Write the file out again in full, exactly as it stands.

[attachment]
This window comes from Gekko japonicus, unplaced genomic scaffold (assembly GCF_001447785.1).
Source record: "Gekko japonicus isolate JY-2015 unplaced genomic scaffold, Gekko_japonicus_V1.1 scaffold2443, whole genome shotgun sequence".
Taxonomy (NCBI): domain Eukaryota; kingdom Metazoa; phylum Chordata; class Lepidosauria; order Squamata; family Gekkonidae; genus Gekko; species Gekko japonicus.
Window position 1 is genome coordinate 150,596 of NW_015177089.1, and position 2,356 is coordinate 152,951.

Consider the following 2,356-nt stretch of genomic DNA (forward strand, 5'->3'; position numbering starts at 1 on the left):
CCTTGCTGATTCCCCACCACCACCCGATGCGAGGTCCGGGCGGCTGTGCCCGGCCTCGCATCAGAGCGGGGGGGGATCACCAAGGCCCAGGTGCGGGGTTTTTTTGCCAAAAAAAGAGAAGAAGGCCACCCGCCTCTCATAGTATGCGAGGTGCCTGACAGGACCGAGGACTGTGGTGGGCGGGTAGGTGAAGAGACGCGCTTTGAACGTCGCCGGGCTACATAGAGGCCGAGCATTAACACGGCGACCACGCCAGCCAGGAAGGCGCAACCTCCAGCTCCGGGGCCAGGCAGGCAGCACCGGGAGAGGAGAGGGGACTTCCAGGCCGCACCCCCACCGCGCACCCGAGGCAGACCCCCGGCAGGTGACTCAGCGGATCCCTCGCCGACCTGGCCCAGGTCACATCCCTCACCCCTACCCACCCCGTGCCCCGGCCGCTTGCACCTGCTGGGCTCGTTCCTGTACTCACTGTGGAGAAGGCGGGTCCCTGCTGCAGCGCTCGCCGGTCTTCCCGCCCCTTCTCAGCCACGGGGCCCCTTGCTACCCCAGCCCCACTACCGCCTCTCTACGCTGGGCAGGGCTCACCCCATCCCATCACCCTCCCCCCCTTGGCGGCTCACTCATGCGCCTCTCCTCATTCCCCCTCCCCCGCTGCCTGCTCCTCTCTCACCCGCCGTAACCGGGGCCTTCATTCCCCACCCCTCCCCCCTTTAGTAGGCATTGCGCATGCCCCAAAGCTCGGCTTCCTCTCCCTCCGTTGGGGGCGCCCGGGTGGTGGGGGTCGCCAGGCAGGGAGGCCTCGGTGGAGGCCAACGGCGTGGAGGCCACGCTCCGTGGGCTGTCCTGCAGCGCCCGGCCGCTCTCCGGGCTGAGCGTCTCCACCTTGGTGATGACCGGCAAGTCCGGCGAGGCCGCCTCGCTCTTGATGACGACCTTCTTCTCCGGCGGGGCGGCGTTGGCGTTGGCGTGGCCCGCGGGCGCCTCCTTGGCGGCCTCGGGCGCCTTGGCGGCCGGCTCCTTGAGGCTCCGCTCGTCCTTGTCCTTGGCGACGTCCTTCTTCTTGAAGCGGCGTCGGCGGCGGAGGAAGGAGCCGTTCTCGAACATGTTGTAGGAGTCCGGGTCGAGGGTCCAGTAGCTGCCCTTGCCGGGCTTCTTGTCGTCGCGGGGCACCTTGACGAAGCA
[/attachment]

This window comes from Gekko japonicus, unplaced genomic scaffold (assembly GCF_001447785.1).
Source record: "Gekko japonicus isolate JY-2015 unplaced genomic scaffold, Gekko_japonicus_V1.1 scaffold2443, whole genome shotgun sequence".
Taxonomy (NCBI): domain Eukaryota; kingdom Metazoa; phylum Chordata; class Lepidosauria; order Squamata; family Gekkonidae; genus Gekko; species Gekko japonicus.
Window position 1 is genome coordinate 150,596 of NW_015177089.1, and position 2,356 is coordinate 152,951.

Consider the following 2,356-nt stretch of genomic DNA (forward strand, 5'->3'; position numbering starts at 1 on the left):
CCTTGCTGATTCCCCACCACCACCCGATGCGAGGTCCGGGCGGCTGTGCCCGGCCTCGCATCAGAGCGGGGGGGGATCACCAAGGCCCAGGTGCGGGGTTTTTTTGCCAAAAAAAGAGAAGAAGGCCACCCGCCTCTCATAGTATGCGAGGTGCCTGACAGGACCGAGGACTGTGGTGGGCGGGTAGGTGAAGAGACGCGCTTTGAACGTCGCCGGGCTACATAGAGGCCGAGCATTAACACGGCGACCACGCCAGCCAGGAAGGCGCAACCTCCAGCTCCGGGGCCAGGCAGGCAGCACCGGGAGAGGAGAGGGGACTTCCAGGCCGCACCCCCACCGCGCACCCGAGGCAGACCCCCGGCAGGTGACTCAGCGGATCCCTCGCCGACCTGGCCCAGGTCACATCCCTCACCCCTACCCACCCCGTGCCCCGGCCGCTTGCACCTGCTGGGCTCGTTCCTGTACTCACTGTGGAGAAGGCGGGTCCCTGCTGCAGCGCTCGCCGGTCTTCCCGCCCCTTCTCAGCCACGGGGCCCCTTGCTACCCCAGCCCCACTACCGCCTCTCTACGCTGGGCAGGGCTCACCCCATCCCATCACCCTCCCCCCCTTGGCGGCTCACTCATGCGCCTCTCCTCATTCCCCCTCCCCCGCTGCCTGCTCCTCTCTCACCCGCCGTAACCGGGGCCTTCATTCCCCACCCCTCCCCCCTTTAGTAGGCATTGCGCATGCCCCAAAGCTCGGCTTCCTCTCCCTCCGTTGGGGGCGCCCGGGTGGTGGGGGTCGCCAGGCAGGGAGGCCTCGGTGGAGGCCAACGGCGTGGAGGCCACGCTCCGTGGGCTGTCCTGCAGCGCCCGGCCGCTCTCCGGGCTGAGCGTCTCCACCTTGGTGATGACCGGCAAGTCCGGCGAGGCCGCCTCGCTCTTGATGACGACCTTCTTCTCCGGCGGGGCGGCGTTGGCGTTGGCGTGGCCCGCGGGCGCCTCCTTGGCGGCCTCGGGCGCCTTGGCGGCCGGCTCCTTGAGGCTCCGCTCGTCCTTGTCCTTGGCGACGTCCTTCTTCTTGAAGCGGCGTCGGCGGCGGAGGAAGGAGCCGTTCTCGAACATGTTGTAGGAGTCCGGGTCGAGGGTCCAGTAGCTGCCCTTGCCGGGCTTCTTGTCGTCGCGGGGCACCTTGACGAAGCA